The Sacramento Bee editorial board’s contention that the court rulings on California’s high-speed rail project don’t effectively kill it (“Rail ruling is a setback, but it’s not a golden spike,” Nov. 27) reminds me of the scene in “Monty Python and the Holy Grail” where the knight who has just had all four of his limbs severed says, “Just a flesh wound.”
The truth is that these two decisions, if upheld on appeal, create an insurmountable barrier that the High-Speed Rail Authority simply cannot overcome.
Five years ago voters were asked to approve a supposedly “shovel-ready” high-speed rail system carrying 220-mph electric trains on dedicated track that would travel several times a day to all of California’s major population centers. As an example of the projected travel times and ticket fares, voters were told they could go from San Francisco to Los Angeles in under 2 1/2 hours for about $50 per person. The system was going to cost $43 billion to build, half of which would come from federal and private matching funds. And the most important promise was that the system would be self-funding once operational, requiring no new taxes or government subsidies. Based on these promises, voters approved Proposition 1A in November 2008.
The project now bears no relationship to what was sold to voters. The cost of construction has more than tripled. The federal government has pledged no more than $3.5 billion in matching funds, and private investors are nowhere to be found. The revised business plan has scrapped the idea of 220-mph trains operating on its own track, in favor of slower trains partly sharing existing track with standard passenger and freight trains. Ridership projections have been greatly reduced, resulting in less fare-box revenue. Current estimates are that California’s taxpayers would have to provide $200 million to $400 million a year to keep the trains running.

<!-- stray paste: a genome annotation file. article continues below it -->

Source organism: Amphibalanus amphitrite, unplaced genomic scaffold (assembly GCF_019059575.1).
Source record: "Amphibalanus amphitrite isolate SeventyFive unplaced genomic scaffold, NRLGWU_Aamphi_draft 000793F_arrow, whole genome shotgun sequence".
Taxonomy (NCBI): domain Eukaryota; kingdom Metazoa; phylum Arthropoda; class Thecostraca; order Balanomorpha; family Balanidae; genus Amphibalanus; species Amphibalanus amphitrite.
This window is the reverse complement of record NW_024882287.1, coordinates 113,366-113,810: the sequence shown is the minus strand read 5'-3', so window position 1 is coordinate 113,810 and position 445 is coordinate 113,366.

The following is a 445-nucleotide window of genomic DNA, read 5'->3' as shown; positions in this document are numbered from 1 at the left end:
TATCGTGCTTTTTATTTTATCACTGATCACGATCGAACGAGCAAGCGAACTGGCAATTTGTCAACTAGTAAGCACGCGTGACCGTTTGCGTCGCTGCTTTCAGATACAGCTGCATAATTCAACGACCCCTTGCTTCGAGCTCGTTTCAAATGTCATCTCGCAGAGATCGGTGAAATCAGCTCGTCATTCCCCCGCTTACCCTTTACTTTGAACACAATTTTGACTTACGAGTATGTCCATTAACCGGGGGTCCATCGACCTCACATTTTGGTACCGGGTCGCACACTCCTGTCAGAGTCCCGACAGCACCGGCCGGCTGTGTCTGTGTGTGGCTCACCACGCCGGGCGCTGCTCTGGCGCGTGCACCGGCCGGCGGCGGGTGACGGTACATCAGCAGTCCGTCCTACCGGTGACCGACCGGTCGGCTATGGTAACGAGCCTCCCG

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Sacramento Superior Court Judge Michael P. Kenny found there was no evidence whatsoever that the state had or could secure the funding needed to complete even an initial segment of track; there was only fanciful speculation. In a separate ruling he found that the state’s current funding plan did not conform to the requirements of Proposition 1A and he ordered the state to draft a new plan that does conform. Among the requirements placed in statute by Proposition 1A is the requirement that the system be self-funding, needing no new taxes or government subsidies.
Without subsidies, this train will never leave the station.